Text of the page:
This is a guest post about the Moral March on Raleigh, that happened on February 8th, from an intern at Planned Parenthood Health Systems, our sister affiliate here in North Carolina.
Wow. Who knew that one of my first assignments as an intern at Planned Parenthood would lead to an event filled with tens of thousands of people? To say that the Moral March on Raleigh was a success is an understatement. First of all, it didn’t rain! With rain in the forecast the whole week, the streets filled with pink hats and a gray overcast sky above was a beautiful site. Second on the list of accomplishments, the groups turned out well over 25,000 people. In fact, Planned Parenthood exceeded its goal of having 800 supporters at the march and a pink sea emerged among the crowd. Over 1,000 pink hats were handed out in less than two hours to those who support women’s health. No matter what cause had brought individuals to the Moral March, the march was a success because it brought a diverse group of people together in a way that I have never seen before.
Looking around the crowd, there were so many reasons for why people were marching. Some carried signs protesting against fracking, while others demanded Medicaid to be expanded. There were LGBTQ activists, and a little further into the crowd there was a person holding a sign asking for the minimum wage to be raised and others wanting to advocate for immigration rights. I knew that there would be a diverse crowd, after all the NAACP and the 150 coalition partners support a wide variety of issues. What I did not expect to see, however, was the incredible unity among the crowd. Some carried multiple signs for differing issues, many sported Planned Parenthood’s pink hat and stickers but no matter what, there was an unquestioned support for all issues present at the march. In short, the crowd truly embodied that idea that an injustice anywhere is a threat to justice everywhere.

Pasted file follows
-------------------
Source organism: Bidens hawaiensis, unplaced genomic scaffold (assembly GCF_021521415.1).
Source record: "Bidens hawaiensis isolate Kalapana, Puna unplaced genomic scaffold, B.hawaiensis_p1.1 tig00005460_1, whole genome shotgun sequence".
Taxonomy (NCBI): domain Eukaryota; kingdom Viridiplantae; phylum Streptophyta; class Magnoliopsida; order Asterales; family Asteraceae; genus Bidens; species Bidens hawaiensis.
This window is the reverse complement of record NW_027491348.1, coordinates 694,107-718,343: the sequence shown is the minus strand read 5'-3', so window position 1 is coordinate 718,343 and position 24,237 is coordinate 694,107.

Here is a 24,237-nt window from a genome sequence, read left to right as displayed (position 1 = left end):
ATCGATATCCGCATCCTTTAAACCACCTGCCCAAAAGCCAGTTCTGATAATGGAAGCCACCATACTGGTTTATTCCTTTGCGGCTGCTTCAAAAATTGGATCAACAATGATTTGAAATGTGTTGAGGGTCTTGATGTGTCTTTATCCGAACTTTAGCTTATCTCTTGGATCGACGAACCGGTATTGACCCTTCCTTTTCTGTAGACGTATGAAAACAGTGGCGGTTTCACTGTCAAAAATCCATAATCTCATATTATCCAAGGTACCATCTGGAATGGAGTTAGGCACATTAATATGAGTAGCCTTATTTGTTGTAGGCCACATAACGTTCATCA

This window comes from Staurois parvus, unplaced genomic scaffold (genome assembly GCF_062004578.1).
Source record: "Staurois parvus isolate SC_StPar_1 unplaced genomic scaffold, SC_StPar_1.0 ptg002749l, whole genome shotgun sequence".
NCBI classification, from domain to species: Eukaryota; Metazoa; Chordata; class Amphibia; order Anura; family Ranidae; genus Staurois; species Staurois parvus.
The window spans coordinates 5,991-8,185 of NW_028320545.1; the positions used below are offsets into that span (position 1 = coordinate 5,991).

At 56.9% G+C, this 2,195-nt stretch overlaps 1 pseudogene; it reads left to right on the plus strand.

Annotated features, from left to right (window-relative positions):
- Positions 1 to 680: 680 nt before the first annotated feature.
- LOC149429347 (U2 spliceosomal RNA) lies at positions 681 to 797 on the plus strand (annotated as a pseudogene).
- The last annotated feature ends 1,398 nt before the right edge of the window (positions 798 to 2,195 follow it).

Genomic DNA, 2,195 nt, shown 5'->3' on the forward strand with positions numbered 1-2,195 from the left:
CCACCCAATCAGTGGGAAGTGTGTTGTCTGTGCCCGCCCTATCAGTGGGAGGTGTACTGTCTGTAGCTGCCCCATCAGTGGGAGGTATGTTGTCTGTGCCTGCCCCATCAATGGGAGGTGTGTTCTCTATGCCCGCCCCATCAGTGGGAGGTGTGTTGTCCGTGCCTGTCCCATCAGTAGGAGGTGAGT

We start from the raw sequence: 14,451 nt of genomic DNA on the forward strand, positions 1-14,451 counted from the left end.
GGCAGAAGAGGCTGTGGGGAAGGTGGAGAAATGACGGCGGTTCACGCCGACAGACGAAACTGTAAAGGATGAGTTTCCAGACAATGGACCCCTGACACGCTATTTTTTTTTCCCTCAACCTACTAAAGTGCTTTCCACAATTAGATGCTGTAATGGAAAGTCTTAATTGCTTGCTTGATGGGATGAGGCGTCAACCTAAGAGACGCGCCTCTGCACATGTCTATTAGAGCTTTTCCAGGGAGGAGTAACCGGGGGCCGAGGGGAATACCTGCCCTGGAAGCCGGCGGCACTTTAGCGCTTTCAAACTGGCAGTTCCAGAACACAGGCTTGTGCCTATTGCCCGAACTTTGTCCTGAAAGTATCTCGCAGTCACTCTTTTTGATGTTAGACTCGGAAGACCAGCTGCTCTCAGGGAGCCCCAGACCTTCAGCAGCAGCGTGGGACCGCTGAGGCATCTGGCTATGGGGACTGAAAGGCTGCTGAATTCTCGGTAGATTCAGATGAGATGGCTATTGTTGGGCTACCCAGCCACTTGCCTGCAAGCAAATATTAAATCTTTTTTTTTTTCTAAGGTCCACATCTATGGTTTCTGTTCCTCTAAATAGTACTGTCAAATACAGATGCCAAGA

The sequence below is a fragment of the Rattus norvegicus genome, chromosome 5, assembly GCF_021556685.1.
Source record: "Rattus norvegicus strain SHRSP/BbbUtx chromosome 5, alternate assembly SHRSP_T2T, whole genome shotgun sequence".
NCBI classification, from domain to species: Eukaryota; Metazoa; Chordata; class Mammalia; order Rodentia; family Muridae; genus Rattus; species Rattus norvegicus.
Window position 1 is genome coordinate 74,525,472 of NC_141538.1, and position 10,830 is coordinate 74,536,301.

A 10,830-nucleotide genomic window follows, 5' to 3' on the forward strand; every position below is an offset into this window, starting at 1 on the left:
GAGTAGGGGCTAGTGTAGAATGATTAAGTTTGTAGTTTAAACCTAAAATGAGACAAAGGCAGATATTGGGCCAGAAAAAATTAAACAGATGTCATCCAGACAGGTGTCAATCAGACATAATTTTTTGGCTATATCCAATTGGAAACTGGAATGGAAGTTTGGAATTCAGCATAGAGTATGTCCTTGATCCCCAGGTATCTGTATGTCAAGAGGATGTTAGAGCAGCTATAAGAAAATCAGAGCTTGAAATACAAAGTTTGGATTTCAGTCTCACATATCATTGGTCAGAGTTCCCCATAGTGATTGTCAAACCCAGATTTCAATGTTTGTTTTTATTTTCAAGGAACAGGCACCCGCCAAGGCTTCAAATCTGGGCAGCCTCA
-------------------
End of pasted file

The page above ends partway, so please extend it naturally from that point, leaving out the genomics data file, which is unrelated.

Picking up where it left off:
For me, the Moral March proved that a third fusion movement is in fact on the rise, and I cannot imagine being anything less than thrilled. As a person who feels strongly about equality, I have always viewed the Civil Rights Movement as extraordinary. However, I never dreamed that I would be a part of the next movement, and I am so thankful that my internship has led me to being so involved.